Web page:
It's been known for a while that some plants are able to communicate with each other through chemical signaling — but new research published in Trends in Plant Science now suggests that plants not only respond to sounds as well, they can also talk to each other, by making "clicking" sounds.
Plants like cabbage can emit a volatile gas, namely methyl jasmonate, that warns their vegetative brethren that a herbivore is in the ‘hood — annoying things like caterpillars or garden shears.
This got Exeter University scientist Monica Gagliano thinking that maybe other plants could perform a similar trick, but with sounds.
And her intuition was right. She, along with fellow researchers Stefano Mancuso and Daniel Robert, used powerful acoustic instrumentation which allowed them to hear clicking sounds coming from the roots of corn saplings. They also found that when they suspended the young roots in water and played a continuous noise at 200 Hz – a similar frequency to the clicks – the plants grew towards the source of the sound.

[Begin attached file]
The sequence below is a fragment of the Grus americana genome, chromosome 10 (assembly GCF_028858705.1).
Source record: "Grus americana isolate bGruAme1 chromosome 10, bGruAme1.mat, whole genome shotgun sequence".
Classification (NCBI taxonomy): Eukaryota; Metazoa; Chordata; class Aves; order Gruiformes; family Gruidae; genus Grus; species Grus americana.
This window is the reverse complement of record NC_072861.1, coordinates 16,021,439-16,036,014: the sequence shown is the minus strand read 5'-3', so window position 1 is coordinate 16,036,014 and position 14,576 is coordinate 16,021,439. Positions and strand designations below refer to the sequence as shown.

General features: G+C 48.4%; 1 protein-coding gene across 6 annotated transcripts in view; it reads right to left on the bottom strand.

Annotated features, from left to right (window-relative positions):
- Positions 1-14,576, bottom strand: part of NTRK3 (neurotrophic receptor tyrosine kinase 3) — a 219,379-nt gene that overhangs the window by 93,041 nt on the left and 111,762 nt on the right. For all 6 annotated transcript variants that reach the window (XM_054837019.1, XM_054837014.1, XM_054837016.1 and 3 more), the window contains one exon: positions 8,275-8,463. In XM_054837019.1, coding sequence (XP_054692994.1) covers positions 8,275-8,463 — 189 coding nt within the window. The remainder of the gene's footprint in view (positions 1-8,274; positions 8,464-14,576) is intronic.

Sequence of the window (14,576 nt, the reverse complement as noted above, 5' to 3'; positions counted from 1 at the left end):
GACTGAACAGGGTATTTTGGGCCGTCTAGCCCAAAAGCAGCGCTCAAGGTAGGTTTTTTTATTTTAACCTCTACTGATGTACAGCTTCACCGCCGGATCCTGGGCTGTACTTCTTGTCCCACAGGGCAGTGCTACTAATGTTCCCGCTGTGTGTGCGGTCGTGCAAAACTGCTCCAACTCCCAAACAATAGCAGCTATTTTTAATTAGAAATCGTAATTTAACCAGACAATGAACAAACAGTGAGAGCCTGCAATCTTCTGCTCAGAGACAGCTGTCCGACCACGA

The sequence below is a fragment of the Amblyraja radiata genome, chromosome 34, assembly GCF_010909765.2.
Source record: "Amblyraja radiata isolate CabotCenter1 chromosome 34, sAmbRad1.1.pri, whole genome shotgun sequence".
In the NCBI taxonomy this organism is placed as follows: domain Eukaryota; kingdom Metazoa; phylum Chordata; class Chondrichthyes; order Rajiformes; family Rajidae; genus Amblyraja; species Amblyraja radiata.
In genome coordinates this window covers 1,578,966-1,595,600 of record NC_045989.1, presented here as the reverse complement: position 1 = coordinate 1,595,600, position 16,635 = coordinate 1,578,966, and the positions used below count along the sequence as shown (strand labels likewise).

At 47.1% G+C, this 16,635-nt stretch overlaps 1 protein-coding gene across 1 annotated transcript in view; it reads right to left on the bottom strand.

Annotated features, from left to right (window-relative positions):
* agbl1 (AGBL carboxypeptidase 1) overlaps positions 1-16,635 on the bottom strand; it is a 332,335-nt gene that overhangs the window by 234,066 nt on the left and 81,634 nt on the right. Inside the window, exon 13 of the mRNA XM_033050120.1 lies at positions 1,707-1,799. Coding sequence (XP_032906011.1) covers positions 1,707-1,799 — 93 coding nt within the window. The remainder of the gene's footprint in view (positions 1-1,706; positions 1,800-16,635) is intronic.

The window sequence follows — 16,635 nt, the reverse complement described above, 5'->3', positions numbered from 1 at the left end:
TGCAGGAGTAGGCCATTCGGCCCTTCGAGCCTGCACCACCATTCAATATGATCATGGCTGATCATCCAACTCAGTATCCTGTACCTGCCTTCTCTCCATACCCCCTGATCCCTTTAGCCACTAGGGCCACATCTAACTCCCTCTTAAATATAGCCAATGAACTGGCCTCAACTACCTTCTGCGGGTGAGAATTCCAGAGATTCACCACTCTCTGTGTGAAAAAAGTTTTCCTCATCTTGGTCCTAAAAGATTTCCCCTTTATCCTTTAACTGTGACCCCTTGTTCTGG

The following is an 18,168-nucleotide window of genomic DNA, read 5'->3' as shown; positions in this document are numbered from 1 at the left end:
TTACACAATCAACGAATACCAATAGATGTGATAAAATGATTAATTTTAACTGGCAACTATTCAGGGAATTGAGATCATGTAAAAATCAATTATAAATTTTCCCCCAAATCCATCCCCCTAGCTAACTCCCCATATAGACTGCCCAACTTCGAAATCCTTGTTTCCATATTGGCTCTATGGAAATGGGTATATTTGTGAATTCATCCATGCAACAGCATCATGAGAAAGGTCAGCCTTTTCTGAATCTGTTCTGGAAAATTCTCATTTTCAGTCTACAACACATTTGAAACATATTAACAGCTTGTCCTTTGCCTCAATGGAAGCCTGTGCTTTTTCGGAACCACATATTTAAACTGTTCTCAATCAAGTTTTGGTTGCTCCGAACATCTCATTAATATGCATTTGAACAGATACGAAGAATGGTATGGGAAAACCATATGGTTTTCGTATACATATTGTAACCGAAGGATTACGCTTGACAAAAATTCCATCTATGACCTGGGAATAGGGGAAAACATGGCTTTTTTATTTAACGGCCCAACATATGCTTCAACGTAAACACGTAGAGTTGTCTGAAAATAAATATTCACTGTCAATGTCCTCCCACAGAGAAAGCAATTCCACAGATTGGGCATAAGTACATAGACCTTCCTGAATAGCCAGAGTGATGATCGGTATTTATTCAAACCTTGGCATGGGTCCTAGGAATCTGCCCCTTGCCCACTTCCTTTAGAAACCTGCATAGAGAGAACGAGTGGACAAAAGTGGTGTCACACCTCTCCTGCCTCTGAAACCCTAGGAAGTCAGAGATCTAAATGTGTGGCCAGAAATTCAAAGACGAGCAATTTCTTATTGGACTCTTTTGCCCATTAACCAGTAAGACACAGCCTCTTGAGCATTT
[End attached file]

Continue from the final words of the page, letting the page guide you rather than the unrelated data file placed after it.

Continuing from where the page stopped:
Gagliano and her team concluded that plants are indeed communicating with each other by making clicking sounds that travel easily through soil. It's thought that, like the methyl jasmonate, these signals are warning of incoming threats.
The discovery shows that the role of sound in plants, a field of study referred to as bioacoustics, has yet to be fully explored and understood. It's quite possible, notes Gagliano, that some form of sensitivity to sound and vibrations may also play an important role in the life of plants.
You can check out the entire paper at Trends in Plant Science.
Via Medical Daily. Image via Cineplex. Inset image via Medical Daily.